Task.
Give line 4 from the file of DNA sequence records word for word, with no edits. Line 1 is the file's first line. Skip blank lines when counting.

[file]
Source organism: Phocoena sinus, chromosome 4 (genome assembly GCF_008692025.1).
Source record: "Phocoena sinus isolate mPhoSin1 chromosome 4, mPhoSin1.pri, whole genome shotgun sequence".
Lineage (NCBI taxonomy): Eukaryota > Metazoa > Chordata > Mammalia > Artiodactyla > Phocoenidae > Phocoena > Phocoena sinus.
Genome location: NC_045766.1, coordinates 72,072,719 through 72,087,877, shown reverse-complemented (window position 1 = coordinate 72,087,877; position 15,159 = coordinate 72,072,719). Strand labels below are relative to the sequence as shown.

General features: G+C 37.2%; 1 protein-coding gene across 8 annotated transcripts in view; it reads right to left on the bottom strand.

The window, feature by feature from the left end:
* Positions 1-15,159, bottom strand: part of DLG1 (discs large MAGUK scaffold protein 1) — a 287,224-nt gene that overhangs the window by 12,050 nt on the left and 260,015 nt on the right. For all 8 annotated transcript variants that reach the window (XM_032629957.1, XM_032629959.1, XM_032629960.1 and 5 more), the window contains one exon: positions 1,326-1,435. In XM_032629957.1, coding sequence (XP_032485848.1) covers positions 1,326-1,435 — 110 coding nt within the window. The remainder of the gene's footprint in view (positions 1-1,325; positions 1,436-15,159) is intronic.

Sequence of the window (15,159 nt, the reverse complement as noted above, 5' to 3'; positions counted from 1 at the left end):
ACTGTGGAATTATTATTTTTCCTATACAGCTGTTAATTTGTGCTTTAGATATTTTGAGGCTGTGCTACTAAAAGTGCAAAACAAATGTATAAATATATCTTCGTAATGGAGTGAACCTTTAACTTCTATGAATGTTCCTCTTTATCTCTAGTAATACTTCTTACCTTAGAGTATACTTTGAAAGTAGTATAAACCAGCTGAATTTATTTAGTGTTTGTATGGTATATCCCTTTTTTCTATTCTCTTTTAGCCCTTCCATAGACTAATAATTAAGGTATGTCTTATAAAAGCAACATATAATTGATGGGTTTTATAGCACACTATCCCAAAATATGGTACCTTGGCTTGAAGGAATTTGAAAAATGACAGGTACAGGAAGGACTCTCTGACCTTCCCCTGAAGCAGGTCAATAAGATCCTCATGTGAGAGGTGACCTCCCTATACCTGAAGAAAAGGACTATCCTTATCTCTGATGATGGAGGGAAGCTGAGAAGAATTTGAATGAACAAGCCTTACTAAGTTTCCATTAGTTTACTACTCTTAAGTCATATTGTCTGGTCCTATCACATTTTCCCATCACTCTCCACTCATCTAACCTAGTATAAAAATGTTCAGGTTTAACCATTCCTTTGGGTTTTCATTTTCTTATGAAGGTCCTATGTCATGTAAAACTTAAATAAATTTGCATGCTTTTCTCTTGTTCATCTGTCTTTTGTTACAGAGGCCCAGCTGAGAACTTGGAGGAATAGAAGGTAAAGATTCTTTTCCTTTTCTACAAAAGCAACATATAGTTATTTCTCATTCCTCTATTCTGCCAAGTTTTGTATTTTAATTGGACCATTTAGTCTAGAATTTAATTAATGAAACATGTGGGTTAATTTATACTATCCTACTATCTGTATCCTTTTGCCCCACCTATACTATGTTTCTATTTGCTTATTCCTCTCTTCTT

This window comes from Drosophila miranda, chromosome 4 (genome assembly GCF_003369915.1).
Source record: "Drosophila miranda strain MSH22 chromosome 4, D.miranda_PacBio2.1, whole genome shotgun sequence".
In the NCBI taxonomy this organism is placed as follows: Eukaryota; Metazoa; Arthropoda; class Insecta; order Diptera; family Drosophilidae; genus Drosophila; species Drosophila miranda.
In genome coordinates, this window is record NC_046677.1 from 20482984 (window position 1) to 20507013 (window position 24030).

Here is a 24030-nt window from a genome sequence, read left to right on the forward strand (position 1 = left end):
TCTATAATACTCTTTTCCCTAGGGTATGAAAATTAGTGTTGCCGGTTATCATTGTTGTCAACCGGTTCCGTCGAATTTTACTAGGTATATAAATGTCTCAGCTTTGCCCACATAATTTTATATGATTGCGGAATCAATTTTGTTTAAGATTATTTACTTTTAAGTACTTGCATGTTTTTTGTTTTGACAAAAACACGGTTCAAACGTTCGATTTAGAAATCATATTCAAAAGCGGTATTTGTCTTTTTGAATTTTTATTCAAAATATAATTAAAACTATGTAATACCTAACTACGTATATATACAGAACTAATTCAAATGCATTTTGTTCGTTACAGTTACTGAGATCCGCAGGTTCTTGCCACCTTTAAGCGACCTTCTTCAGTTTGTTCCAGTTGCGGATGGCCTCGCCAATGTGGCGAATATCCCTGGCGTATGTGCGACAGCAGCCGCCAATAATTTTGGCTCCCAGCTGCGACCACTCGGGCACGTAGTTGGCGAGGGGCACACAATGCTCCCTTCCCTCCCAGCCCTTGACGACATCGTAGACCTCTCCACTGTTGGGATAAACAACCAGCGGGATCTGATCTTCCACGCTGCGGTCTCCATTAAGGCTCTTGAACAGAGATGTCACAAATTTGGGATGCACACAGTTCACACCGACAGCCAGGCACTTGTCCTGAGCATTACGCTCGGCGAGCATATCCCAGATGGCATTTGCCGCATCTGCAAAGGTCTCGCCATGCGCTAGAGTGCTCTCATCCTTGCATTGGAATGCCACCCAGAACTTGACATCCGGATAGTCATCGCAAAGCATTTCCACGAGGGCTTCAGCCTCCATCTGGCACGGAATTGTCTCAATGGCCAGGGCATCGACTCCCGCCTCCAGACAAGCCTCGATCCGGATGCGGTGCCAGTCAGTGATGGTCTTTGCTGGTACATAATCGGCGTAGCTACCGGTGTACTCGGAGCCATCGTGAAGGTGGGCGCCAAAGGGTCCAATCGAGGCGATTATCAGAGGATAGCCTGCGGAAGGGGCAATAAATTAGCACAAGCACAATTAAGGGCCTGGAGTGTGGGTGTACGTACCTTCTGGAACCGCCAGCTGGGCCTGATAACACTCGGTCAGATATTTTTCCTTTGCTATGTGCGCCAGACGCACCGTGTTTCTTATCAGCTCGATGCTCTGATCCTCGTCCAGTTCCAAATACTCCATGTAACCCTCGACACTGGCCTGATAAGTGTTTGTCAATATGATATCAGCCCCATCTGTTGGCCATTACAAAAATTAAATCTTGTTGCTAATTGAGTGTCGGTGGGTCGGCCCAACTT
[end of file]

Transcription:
Genome location: NC_045766.1, coordinates 72,072,719 through 72,087,877, shown reverse-complemented (window position 1 = coordinate 72,087,877; position 15,159 = coordinate 72,072,719). Strand labels below are relative to the sequence as shown.